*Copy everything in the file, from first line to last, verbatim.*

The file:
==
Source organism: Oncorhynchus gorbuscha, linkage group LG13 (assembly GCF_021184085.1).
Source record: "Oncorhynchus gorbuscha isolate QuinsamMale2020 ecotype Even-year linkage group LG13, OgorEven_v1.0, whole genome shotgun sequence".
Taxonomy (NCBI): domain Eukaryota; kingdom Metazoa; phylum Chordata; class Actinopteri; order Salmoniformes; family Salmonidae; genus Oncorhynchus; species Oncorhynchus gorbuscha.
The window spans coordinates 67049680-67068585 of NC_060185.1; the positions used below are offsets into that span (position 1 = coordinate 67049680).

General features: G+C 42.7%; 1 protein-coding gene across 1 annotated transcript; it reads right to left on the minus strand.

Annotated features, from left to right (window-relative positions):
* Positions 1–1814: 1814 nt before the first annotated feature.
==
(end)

Source organism: Oncorhynchus gorbuscha, linkage group LG13 (assembly GCF_021184085.1).
Source record: "Oncorhynchus gorbuscha isolate QuinsamMale2020 ecotype Even-year linkage group LG13, OgorEven_v1.0, whole genome shotgun sequence".
Taxonomy (NCBI): domain Eukaryota; kingdom Metazoa; phylum Chordata; class Actinopteri; order Salmoniformes; family Salmonidae; genus Oncorhynchus; species Oncorhynchus gorbuscha.
The window spans coordinates 67049680-67068585 of NC_060185.1; the positions used below are offsets into that span (position 1 = coordinate 67049680).

General features: G+C 42.7%; 1 protein-coding gene across 1 annotated transcript; it reads right to left on the minus strand.

Annotated features, from left to right (window-relative positions):
* Positions 1–1814: 1814 nt before the first annotated feature.